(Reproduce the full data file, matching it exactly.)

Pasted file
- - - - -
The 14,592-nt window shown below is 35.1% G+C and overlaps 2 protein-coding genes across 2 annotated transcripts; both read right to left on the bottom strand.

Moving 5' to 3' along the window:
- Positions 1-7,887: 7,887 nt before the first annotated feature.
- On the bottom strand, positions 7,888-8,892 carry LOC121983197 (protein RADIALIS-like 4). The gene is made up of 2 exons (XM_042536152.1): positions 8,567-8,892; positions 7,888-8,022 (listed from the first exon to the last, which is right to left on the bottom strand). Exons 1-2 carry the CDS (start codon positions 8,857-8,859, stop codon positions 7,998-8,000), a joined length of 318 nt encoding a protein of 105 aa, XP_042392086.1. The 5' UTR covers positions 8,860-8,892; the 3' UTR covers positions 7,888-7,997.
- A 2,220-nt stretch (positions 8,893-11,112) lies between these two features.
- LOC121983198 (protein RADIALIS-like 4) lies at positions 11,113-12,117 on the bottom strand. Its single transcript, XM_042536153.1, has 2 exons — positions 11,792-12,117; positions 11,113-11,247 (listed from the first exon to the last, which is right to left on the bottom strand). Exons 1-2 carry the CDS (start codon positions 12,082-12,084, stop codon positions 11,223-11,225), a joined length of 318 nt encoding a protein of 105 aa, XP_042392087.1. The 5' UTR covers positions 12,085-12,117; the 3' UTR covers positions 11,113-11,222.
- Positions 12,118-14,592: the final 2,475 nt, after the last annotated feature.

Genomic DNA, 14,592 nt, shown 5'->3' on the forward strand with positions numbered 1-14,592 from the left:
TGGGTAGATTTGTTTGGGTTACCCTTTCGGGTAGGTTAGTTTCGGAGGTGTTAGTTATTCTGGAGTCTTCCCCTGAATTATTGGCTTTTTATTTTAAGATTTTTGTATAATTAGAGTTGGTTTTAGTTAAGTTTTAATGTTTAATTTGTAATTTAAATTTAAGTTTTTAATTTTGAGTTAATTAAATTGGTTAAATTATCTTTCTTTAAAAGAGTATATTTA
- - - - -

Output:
The 14,592-nt window shown below is 35.1% G+C and overlaps 2 protein-coding genes across 2 annotated transcripts; both read right to left on the bottom strand.

Moving 5' to 3' along the window:
- Positions 1-7,887: 7,887 nt before the first annotated feature.
- On the bottom strand, positions 7,888-8,892 carry LOC121983197 (protein RADIALIS-like 4). The gene is made up of 2 exons (XM_042536152.1): positions 8,567-8,892; positions 7,888-8,022 (listed from the first exon to the last, which is right to left on the bottom strand). Exons 1-2 carry the CDS (start codon positions 8,857-8,859, stop codon positions 7,998-8,000), a joined length of 318 nt encoding a protein of 105 aa, XP_042392086.1. The 5' UTR covers positions 8,860-8,892; the 3' UTR covers positions 7,888-7,997.
- A 2,220-nt stretch (positions 8,893-11,112) lies between these two features.
- LOC121983198 (protein RADIALIS-like 4) lies at positions 11,113-12,117 on the bottom strand. Its single transcript, XM_042536153.1, has 2 exons — positions 11,792-12,117; positions 11,113-11,247 (listed from the first exon to the last, which is right to left on the bottom strand). Exons 1-2 carry the CDS (start codon positions 12,082-12,084, stop codon positions 11,223-11,225), a joined length of 318 nt encoding a protein of 105 aa, XP_042392087.1. The 5' UTR covers positions 12,085-12,117; the 3' UTR covers positions 11,113-11,222.
- Positions 12,118-14,592: the final 2,475 nt, after the last annotated feature.

Genomic DNA, 14,592 nt, shown 5'->3' on the forward strand with positions numbered 1-14,592 from the left:
TGGGTAGATTTGTTTGGGTTACCCTTTCGGGTAGGTTAGTTTCGGAGGTGTTAGTTATTCTGGAGTCTTCCCCTGAATTATTGGCTTTTTATTTTAAGATTTTTGTATAATTAGAGTTGGTTTTAGTTAAGTTTTAATGTTTAATTTGTAATTTAAATTTAAGTTTTTAATTTTGAGTTAATTAAATTGGTTAAATTATCTTTCTTTAAAAGAGTATATTTA